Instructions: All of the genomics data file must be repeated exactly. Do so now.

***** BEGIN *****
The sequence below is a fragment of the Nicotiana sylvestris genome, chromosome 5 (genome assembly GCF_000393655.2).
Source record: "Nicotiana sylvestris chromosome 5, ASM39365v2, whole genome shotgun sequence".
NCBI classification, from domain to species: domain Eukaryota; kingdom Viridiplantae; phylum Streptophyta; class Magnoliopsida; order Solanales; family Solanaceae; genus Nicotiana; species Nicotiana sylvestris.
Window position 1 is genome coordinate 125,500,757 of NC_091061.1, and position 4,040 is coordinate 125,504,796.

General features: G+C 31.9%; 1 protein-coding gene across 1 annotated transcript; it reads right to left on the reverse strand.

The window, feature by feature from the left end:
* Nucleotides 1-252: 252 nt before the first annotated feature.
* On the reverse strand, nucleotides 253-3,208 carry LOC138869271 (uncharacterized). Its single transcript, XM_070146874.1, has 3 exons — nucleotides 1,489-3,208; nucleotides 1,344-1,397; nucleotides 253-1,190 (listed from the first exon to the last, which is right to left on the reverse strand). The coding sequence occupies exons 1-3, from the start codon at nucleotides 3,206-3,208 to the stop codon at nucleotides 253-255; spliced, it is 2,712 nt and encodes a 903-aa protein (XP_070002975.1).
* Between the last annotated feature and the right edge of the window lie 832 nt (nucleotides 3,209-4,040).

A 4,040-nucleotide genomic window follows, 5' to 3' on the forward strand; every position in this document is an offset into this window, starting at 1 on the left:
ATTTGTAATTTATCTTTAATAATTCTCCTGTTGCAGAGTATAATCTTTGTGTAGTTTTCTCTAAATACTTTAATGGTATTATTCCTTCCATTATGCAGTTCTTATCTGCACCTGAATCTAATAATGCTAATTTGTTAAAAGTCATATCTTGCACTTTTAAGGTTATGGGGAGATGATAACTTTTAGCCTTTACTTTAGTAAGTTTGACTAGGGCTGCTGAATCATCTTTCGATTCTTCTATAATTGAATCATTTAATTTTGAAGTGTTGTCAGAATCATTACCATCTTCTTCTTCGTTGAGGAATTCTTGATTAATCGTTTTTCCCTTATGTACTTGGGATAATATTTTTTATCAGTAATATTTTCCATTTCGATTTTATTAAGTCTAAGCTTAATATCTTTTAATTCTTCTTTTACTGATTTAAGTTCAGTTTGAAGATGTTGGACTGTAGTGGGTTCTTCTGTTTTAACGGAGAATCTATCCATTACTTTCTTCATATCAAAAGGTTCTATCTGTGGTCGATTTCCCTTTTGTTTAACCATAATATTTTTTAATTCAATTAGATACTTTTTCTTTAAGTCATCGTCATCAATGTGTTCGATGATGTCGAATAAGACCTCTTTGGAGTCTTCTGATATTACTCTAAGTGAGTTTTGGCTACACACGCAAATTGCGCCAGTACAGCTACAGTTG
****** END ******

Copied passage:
The sequence below is a fragment of the Nicotiana sylvestris genome, chromosome 5 (genome assembly GCF_000393655.2).
Source record: "Nicotiana sylvestris chromosome 5, ASM39365v2, whole genome shotgun sequence".
NCBI classification, from domain to species: domain Eukaryota; kingdom Viridiplantae; phylum Streptophyta; class Magnoliopsida; order Solanales; family Solanaceae; genus Nicotiana; species Nicotiana sylvestris.
Window position 1 is genome coordinate 125,500,757 of NC_091061.1, and position 4,040 is coordinate 125,504,796.

General features: G+C 31.9%; 1 protein-coding gene across 1 annotated transcript; it reads right to left on the reverse strand.

The window, feature by feature from the left end:
* Nucleotides 1-252: 252 nt before the first annotated feature.
* On the reverse strand, nucleotides 253-3,208 carry LOC138869271 (uncharacterized). Its single transcript, XM_070146874.1, has 3 exons — nucleotides 1,489-3,208; nucleotides 1,344-1,397; nucleotides 253-1,190 (listed from the first exon to the last, which is right to left on the reverse strand). The coding sequence occupies exons 1-3, from the start codon at nucleotides 3,206-3,208 to the stop codon at nucleotides 253-255; spliced, it is 2,712 nt and encodes a 903-aa protein (XP_070002975.1).
* Between the last annotated feature and the right edge of the window lie 832 nt (nucleotides 3,209-4,040).

A 4,040-nucleotide genomic window follows, 5' to 3' on the forward strand; every position in this document is an offset into this window, starting at 1 on the left:
ATTTGTAATTTATCTTTAATAATTCTCCTGTTGCAGAGTATAATCTTTGTGTAGTTTTCTCTAAATACTTTAATGGTATTATTCCTTCCATTATGCAGTTCTTATCTGCACCTGAATCTAATAATGCTAATTTGTTAAAAGTCATATCTTGCACTTTTAAGGTTATGGGGAGATGATAACTTTTAGCCTTTACTTTAGTAAGTTTGACTAGGGCTGCTGAATCATCTTTCGATTCTTCTATAATTGAATCATTTAATTTTGAAGTGTTGTCAGAATCATTACCATCTTCTTCTTCGTTGAGGAATTCTTGATTAATCGTTTTTCCCTTATGTACTTGGGATAATATTTTTTATCAGTAATATTTTCCATTTCGATTTTATTAAGTCTAAGCTTAATATCTTTTAATTCTTCTTTTACTGATTTAAGTTCAGTTTGAAGATGTTGGACTGTAGTGGGTTCTTCTGTTTTAACGGAGAATCTATCCATTACTTTCTTCATATCAAAAGGTTCTATCTGTGGTCGATTTCCCTTTTGTTTAACCATAATATTTTTTAATTCAATTAGATACTTTTTCTTTAAGTCATCGTCATCAATGTGTTCGATGATGTCGAATAAGACCTCTTTGGAGTCTTCTGATATTACTCTAAGTGAGTTTTGGCTACACACGCAAATTGCGCCAGTACAGCTACAGTTG